Conservatives distinguish themselves on the campaign trail by championing ‘family values.’ But do conservative politicians value the family?
Simply look at the intra-conservative debate over Senator Mitt Romney’s child benefit proposal. In early February, Senator Romney proposed legislation, the Family Security Act, that would provide families a monthly cash benefit of $350 per child to reduce the rising cost of starting a family.
As raising kids has become increasingly expensive, more Americans have delayed starting a family. These delays are adding up. Fewer Americans were born in 2019 than in 1985, despite America’s population having grown 40% over that time.
In the midst of America's ‘birth recession,’ you might expect Republicans to praise Romney’s plan as an innovative way of assisting families. Not quite. A number of Republican politicians and policy analysts have objected to Romney's proposal, claiming that the extra income provided would cause some parents to work less. But family should take priority over work. If a parent wants to work a bit less in order to raise a family, that is a choice conservatives should celebrate, not fret over.
The conservative divide over the Romney bill is just one skirmish in the long-running debate over which values conservatism should prioritize. While this debate has never been fully settled, it has been rekindled as conservatives reflect on the issues that have driven the discontent in American life this past decade. Some conservatives have identified America’s social crisis—a term which encompasses rising isolation and falling marriage rates—as the root of this disenchantment. Bills like the Family Security Act are meant to alleviate this crisis by strengthening the family. But conservatives, unsure whether to prioritize the family or lower budget deficits, often fall into disarray when faced with national problems. Often, the ‘conservative’ response is none at all.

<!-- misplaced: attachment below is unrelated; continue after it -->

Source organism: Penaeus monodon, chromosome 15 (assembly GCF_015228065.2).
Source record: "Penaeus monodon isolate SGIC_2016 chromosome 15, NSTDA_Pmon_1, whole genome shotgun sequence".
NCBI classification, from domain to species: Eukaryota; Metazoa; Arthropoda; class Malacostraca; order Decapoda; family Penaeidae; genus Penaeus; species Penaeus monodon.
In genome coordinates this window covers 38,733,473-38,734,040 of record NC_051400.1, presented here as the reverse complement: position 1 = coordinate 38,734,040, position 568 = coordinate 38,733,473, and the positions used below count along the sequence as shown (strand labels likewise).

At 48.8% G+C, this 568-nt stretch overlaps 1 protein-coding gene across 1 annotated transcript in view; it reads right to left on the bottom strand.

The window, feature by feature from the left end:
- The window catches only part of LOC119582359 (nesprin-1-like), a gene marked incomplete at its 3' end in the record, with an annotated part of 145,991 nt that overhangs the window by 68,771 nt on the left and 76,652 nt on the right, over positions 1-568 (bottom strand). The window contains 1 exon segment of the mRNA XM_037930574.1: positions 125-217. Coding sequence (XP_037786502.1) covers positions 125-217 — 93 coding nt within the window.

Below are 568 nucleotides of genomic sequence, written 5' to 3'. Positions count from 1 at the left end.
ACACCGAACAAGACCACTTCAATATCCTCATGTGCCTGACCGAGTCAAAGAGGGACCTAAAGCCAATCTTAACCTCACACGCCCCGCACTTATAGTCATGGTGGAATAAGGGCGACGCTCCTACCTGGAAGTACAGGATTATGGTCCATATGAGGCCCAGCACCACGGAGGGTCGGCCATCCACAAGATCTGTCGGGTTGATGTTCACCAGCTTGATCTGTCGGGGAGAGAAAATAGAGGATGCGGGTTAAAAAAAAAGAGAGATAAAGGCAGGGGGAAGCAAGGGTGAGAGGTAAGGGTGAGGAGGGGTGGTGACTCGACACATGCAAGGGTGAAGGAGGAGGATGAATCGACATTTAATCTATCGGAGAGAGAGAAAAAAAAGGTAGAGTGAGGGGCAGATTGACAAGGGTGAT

It shouldn’t be this way. Conservatism has a long tradition of thinkers, from Edmund Burke to Yuval Levin, who have recognized that people are best understood in the context of their relations to others. For instance, a man should be seen as someone fulfilling his role as a father, son, and community member, not just as an ‘individual.’ Conservative policies should likewise attempt to strengthen family, faith, and community. Family-focused policies may force conservatives into trade-offs they are unaccustomed to making, such as risking greater budget deficits in order to protect home and family. But that shouldn't frighten conservatives. Politics always involves value prioritization.
Conservatives have sounded the alarm over the state of the family for decades, and for good reason. Just as a house cannot be built on a weak foundation, a nation cannot endure broken families and shattered communities.